Somehow Totally Different From Passkeys in iCloud Keychain Or Password Managers
The majority of people are bad at passwords, especially in the volume you are expected to keep track of at this point. We know reusing passwords is bad, as is writing them down and even the slight variations many use so that they are technically not the same password as on another service isn’t exactly great security. On the other hand, we are also generally not great at remembering long lists of unique phrases, let alone recall which password belongs to which account; without some sort of mechanism to prime our memory.
Password managers like LastPass have been around for a while, allowing you to link all your accounts to a single password or biometrics challenge thus letting you have a long list of unique passwords which you do not have to memorize. There are some problems with this however, from forgetting that single key password to losing the master device associated with the software and, of course, the possibility the of a security breach in the provider. This has prevented some from adopting this solution, currently one of the least worst solutions to the password conundrum.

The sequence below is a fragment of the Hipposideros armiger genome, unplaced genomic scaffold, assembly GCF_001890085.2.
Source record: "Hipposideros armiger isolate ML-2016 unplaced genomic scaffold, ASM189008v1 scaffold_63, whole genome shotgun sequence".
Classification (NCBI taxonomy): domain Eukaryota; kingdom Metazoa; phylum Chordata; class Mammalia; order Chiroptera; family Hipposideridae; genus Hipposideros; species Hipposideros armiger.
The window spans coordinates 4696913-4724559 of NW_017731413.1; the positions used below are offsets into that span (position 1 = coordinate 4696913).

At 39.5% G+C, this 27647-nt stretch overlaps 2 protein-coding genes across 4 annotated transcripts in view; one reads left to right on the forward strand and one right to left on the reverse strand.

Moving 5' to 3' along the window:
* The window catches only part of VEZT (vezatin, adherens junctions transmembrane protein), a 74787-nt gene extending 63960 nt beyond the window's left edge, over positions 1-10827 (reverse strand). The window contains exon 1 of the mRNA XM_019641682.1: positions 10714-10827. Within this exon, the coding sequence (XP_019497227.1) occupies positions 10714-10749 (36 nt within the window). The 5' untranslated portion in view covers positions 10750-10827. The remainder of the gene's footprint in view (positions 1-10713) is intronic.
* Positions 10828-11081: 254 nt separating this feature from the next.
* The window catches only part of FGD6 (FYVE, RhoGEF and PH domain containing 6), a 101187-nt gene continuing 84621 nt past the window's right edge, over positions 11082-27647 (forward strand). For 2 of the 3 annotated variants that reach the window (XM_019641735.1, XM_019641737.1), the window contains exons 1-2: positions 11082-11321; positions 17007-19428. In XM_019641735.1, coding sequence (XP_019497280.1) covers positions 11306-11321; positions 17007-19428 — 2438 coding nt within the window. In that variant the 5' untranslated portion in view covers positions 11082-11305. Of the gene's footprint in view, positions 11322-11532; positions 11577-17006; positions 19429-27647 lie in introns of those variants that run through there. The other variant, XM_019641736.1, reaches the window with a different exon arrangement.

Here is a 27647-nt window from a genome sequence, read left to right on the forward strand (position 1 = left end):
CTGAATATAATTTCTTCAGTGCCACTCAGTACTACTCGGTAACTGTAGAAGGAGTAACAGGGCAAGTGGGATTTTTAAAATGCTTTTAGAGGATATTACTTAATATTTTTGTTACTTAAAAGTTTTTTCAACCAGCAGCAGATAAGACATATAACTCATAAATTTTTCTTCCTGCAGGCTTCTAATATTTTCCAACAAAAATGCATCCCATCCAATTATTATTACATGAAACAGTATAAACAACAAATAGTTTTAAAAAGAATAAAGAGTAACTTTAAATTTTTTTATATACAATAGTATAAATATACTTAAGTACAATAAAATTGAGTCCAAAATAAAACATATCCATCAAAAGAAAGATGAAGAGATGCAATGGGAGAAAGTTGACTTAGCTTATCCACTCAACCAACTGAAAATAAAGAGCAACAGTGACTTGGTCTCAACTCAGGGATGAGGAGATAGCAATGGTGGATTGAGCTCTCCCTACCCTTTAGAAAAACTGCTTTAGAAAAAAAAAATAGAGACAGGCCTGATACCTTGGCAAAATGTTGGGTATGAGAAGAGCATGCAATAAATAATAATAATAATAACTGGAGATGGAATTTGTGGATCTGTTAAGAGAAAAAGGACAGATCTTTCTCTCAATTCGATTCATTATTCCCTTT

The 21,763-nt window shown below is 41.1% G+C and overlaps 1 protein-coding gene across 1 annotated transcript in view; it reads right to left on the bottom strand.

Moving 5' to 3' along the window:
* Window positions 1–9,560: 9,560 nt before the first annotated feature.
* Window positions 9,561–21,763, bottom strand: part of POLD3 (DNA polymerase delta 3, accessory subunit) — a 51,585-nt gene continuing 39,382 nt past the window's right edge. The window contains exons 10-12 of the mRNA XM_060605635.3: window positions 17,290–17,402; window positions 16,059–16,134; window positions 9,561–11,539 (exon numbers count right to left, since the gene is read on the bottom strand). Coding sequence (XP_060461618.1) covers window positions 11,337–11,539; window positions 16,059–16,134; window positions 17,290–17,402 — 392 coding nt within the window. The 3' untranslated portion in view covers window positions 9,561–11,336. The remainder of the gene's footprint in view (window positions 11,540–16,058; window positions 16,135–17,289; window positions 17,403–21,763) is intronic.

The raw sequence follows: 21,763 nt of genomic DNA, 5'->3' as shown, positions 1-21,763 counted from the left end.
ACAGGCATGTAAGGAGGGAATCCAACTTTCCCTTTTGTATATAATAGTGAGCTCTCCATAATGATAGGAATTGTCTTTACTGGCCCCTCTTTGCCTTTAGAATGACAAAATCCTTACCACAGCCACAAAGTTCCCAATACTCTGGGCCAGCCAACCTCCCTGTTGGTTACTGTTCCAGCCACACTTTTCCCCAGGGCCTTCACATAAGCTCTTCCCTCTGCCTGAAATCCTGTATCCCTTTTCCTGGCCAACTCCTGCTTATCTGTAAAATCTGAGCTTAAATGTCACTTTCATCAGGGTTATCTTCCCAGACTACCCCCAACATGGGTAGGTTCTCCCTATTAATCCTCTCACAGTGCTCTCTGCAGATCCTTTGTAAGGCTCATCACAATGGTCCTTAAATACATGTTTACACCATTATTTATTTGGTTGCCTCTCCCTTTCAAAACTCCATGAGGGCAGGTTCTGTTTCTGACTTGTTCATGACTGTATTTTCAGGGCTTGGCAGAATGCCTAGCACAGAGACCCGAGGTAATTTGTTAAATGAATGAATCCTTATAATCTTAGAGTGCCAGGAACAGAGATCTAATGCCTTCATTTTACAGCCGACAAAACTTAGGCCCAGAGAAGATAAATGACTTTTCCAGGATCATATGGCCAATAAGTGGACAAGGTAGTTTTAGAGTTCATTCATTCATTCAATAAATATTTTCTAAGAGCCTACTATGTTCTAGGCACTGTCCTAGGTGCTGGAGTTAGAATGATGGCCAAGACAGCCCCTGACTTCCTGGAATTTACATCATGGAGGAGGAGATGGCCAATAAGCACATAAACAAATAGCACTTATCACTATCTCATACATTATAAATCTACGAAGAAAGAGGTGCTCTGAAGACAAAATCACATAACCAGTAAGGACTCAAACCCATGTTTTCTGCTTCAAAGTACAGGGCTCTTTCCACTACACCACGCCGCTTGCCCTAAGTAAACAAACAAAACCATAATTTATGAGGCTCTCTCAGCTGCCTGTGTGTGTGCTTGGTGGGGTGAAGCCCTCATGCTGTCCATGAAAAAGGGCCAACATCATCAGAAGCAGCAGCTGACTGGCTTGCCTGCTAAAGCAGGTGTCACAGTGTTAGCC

The FIDO Alliance’s plan is to develop WebAuthn credentials which can be either a passcode or biometric key which is stored locally on your device as opposed to authenticating it against an online database. They have had previous success with this process, Apple’s iCloud Keychain and Google’s Advanced Protection Plan both make use of FIDO’s WebAuthn process but as of yet they have not seen much market penetration and have issues, as anyone who lost the device they set up iCloud Keychain on.
Ars Technica offers a brief overview of what the FIDO Alliance hopes to accomplish, or you can go straight to the white paper here. Take a peek and see if you think they are onto something, or if this will just be yet another failed attempt to banish passwords forever.
On Thursday, the organization published a white paper that lays out FIDO's vision for solving the usability issues that have dogged passwordless features and, seemingly, kept them from achieving broad adoption.